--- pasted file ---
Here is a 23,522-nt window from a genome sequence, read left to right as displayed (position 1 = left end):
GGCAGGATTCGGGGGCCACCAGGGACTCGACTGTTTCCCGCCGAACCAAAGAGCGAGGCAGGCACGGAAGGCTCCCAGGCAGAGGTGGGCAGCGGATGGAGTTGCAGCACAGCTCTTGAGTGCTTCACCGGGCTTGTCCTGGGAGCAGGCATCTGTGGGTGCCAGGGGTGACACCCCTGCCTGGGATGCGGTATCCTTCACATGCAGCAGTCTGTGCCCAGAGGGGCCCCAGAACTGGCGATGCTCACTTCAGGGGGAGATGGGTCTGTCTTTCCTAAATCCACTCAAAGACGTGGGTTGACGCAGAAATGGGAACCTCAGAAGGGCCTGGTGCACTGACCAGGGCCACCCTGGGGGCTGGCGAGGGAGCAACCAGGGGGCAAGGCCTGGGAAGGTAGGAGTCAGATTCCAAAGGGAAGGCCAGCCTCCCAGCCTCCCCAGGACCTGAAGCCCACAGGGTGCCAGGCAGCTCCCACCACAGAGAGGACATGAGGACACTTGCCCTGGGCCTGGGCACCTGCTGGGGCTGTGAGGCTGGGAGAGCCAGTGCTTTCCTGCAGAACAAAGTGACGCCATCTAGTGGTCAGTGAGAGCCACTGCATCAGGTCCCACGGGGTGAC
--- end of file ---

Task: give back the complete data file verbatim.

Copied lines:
Here is a 23,522-nt window from a genome sequence, read left to right as displayed (position 1 = left end):
GGCAGGATTCGGGGGCCACCAGGGACTCGACTGTTTCCCGCCGAACCAAAGAGCGAGGCAGGCACGGAAGGCTCCCAGGCAGAGGTGGGCAGCGGATGGAGTTGCAGCACAGCTCTTGAGTGCTTCACCGGGCTTGTCCTGGGAGCAGGCATCTGTGGGTGCCAGGGGTGACACCCCTGCCTGGGATGCGGTATCCTTCACATGCAGCAGTCTGTGCCCAGAGGGGCCCCAGAACTGGCGATGCTCACTTCAGGGGGAGATGGGTCTGTCTTTCCTAAATCCACTCAAAGACGTGGGTTGACGCAGAAATGGGAACCTCAGAAGGGCCTGGTGCACTGACCAGGGCCACCCTGGGGGCTGGCGAGGGAGCAACCAGGGGGCAAGGCCTGGGAAGGTAGGAGTCAGATTCCAAAGGGAAGGCCAGCCTCCCAGCCTCCCCAGGACCTGAAGCCCACAGGGTGCCAGGCAGCTCCCACCACAGAGAGGACATGAGGACACTTGCCCTGGGCCTGGGCACCTGCTGGGGCTGTGAGGCTGGGAGAGCCAGTGCTTTCCTGCAGAACAAAGTGACGCCATCTAGTGGTCAGTGAGAGCCACTGCATCAGGTCCCACGGGGTGAC